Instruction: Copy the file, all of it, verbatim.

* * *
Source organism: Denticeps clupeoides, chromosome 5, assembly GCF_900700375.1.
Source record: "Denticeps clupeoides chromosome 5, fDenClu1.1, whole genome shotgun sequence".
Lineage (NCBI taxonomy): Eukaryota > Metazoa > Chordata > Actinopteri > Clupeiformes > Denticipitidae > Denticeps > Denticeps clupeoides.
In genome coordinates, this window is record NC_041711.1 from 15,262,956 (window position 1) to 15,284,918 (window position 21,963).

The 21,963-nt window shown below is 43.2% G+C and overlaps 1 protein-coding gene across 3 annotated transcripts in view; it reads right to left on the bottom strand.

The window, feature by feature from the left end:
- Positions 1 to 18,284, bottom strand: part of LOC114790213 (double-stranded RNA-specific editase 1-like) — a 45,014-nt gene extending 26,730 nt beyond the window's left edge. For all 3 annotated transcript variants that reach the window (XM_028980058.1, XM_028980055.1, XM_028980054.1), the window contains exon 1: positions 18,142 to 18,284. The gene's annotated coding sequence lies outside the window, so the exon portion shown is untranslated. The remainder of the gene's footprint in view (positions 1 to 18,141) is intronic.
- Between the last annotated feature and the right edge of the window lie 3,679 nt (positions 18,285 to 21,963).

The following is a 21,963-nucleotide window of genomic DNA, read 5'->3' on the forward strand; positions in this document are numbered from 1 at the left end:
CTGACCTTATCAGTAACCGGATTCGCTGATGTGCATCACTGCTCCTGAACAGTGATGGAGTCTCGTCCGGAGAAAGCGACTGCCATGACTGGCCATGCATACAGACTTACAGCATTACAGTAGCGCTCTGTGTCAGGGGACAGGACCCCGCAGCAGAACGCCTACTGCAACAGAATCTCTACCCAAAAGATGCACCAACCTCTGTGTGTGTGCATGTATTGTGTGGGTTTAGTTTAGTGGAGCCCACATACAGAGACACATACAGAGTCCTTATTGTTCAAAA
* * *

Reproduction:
Source organism: Denticeps clupeoides, chromosome 5, assembly GCF_900700375.1.
Source record: "Denticeps clupeoides chromosome 5, fDenClu1.1, whole genome shotgun sequence".
Lineage (NCBI taxonomy): Eukaryota > Metazoa > Chordata > Actinopteri > Clupeiformes > Denticipitidae > Denticeps > Denticeps clupeoides.
In genome coordinates, this window is record NC_041711.1 from 15,262,956 (window position 1) to 15,284,918 (window position 21,963).

The 21,963-nt window shown below is 43.2% G+C and overlaps 1 protein-coding gene across 3 annotated transcripts in view; it reads right to left on the bottom strand.

The window, feature by feature from the left end:
- Positions 1 to 18,284, bottom strand: part of LOC114790213 (double-stranded RNA-specific editase 1-like) — a 45,014-nt gene extending 26,730 nt beyond the window's left edge. For all 3 annotated transcript variants that reach the window (XM_028980058.1, XM_028980055.1, XM_028980054.1), the window contains exon 1: positions 18,142 to 18,284. The gene's annotated coding sequence lies outside the window, so the exon portion shown is untranslated. The remainder of the gene's footprint in view (positions 1 to 18,141) is intronic.
- Between the last annotated feature and the right edge of the window lie 3,679 nt (positions 18,285 to 21,963).

The following is a 21,963-nucleotide window of genomic DNA, read 5'->3' on the forward strand; positions in this document are numbered from 1 at the left end:
CTGACCTTATCAGTAACCGGATTCGCTGATGTGCATCACTGCTCCTGAACAGTGATGGAGTCTCGTCCGGAGAAAGCGACTGCCATGACTGGCCATGCATACAGACTTACAGCATTACAGTAGCGCTCTGTGTCAGGGGACAGGACCCCGCAGCAGAACGCCTACTGCAACAGAATCTCTACCCAAAAGATGCACCAACCTCTGTGTGTGTGCATGTATTGTGTGGGTTTAGTTTAGTGGAGCCCACATACAGAGACACATACAGAGTCCTTATTGTTCAAAA